Fired Minneapolis officer leaves jail on $750,000 bail

George Floyd's brother told US Congress to 'stop the pain' and pass police reform

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A former Minneapolis officer charged with aiding and abetting the killing of George Floyd has been released from custody after he posted a bail of $750,000 (Dh2 million).

Thomas Lane is one of the four fired police officers who have been charged following the death of the black man in Minneapolis police custody.

The Minneapolis Police Department fired Mr Lane last week, along with Tou Thao, J Alexander Kueng, and Derek Chauvin, who is charged with second-degree murder and second-degree manslaughter in Mr Floyd’s death on May 25.

If convicted, Mr Chauvin faces a maximum of 40 years in prison on the murder count and 10 years for manslaughter. Under Minnesota law, aiding and abetting second-degree murder is tantamount a second-degree murder charge, so the three officers face the same potential penalties as Mr Chauvin if convicted.

Earlier in the day, the brother of Mr Floyd, whose killing by police sparked worldwide protests against racism, told a House committee to "stop the pain" by passing reforms to reduce police brutality.

One day after burying his brother in Houston, Philonise Floyd appeared in person before a House hearing, where he described the anguish of watching a video of George's death and urged legislators to address systemic problems in law enforcement.

"I'm here to ask you to make it stop. Stop the pain," the younger Mr Floyd said, wiping his forehead and holding back tears, as he wore an anti-virus mask printed with George's image.

"I can't tell you the kind of pain you feel when you watch your big brother, who you looked up to your whole entire life, die – die begging for his mom.

"George called for help and he was ignored. Please listen to the call I'm making to you now, to the call of our family and the calls ringing out in the streets across the world.

"Maybe by speaking with you today, I can make sure that his death will not be in vain."

In Minneapolis, where Mr Floyd was killed, police chief Medaria Arradondo announced on Wednesday that the department would withdraw from police union contract negotiations.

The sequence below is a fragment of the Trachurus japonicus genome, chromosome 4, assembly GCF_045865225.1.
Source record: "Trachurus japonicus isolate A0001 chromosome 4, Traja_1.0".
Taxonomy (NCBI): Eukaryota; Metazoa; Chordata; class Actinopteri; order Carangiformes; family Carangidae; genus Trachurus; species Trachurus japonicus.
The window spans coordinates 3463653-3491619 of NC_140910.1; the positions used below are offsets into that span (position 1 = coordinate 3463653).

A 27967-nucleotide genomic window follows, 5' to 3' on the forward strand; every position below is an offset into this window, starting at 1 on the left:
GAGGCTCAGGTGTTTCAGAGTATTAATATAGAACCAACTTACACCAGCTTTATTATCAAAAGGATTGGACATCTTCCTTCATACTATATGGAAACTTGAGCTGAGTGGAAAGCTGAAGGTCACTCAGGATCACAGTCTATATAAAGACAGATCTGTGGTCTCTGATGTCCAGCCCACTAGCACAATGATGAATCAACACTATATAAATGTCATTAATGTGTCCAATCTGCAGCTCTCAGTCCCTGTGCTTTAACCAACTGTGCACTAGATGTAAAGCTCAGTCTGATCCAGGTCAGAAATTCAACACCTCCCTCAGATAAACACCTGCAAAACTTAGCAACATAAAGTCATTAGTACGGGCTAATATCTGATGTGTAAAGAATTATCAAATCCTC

Mr Arradondo announced initial steps in "transformational" reforms to the agency.

His predecessor, Janee Harteau, and Minneapolis mayor Jacob Frey are among those who have complained that the police union blocks change.

Mr Frey, who praised Mr Arradondo’s announcement, said this week that the city had difficulty firing and disciplining officers because of the union.

Advisers will now look for ways to restructure the police union contract to provide more transparency and flexibility, Mr Arradondo said.

The review will look at critical incident protocols, use of force and disciplinary protocols, including grievances and arbitration, among other things.

Meanwhile, a sweeping Democratic package of legislation aimed at fighting police violence and racial injustice is being challenged by Republicans, who are working on rival legislation, due to be released on Friday.

The bill from Senate Republicans is expected to touch on many of the same areas but emphasise the collection of data rather than changes in laws and policies in key areas.

With a renewed focus on racial equality, US House Speaker Nancy Pelosi urged Congress to immediately take steps to remove from the Capitol 11 statues representing Confederate leaders and soldiers.

"Their statues pay homage to hate, not heritage. They must be removed," Ms Pelosi said in a letter to leaders of a congressional committee in charge of managing the statues.

US President Donald Trump said his administration would not rename American military bases that honour leaders of the Confederacy.

Confederate soldiers fought the Union to maintain slavery during the American Civil War in the 1860s.

Nascar announced on Thursday that it was banning the display of the Confederate flag at its events after calls for its removal from the circuit's racing venues.

The Confederate flag has been a common sight at Nascar circuits, particularly in southern states.

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